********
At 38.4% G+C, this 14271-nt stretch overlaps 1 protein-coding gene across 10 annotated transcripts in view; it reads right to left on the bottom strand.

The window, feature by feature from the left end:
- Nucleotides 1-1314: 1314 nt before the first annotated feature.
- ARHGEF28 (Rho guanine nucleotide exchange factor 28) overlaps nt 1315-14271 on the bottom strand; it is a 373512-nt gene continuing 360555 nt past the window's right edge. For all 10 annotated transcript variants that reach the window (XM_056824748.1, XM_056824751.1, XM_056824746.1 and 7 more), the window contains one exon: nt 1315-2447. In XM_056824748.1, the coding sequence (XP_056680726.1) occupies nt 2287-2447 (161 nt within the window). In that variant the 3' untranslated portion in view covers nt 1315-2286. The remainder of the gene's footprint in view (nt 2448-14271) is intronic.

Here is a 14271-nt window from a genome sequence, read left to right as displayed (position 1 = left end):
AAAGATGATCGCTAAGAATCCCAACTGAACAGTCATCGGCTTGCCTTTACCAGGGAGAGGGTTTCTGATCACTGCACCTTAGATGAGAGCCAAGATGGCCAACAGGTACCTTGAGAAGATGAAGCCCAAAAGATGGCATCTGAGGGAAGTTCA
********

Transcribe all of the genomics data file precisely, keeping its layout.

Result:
At 38.4% G+C, this 14271-nt stretch overlaps 1 protein-coding gene across 10 annotated transcripts in view; it reads right to left on the bottom strand.

The window, feature by feature from the left end:
- Nucleotides 1-1314: 1314 nt before the first annotated feature.
- ARHGEF28 (Rho guanine nucleotide exchange factor 28) overlaps nt 1315-14271 on the bottom strand; it is a 373512-nt gene continuing 360555 nt past the window's right edge. For all 10 annotated transcript variants that reach the window (XM_056824748.1, XM_056824751.1, XM_056824746.1 and 7 more), the window contains one exon: nt 1315-2447. In XM_056824748.1, the coding sequence (XP_056680726.1) occupies nt 2287-2447 (161 nt within the window). In that variant the 3' untranslated portion in view covers nt 1315-2286. The remainder of the gene's footprint in view (nt 2448-14271) is intronic.

Here is a 14271-nt window from a genome sequence, read left to right as displayed (position 1 = left end):
AAAGATGATCGCTAAGAATCCCAACTGAACAGTCATCGGCTTGCCTTTACCAGGGAGAGGGTTTCTGATCACTGCACCTTAGATGAGAGCCAAGATGGCCAACAGGTACCTTGAGAAGATGAAGCCCAAAAGATGGCATCTGAGGGAAGTTCA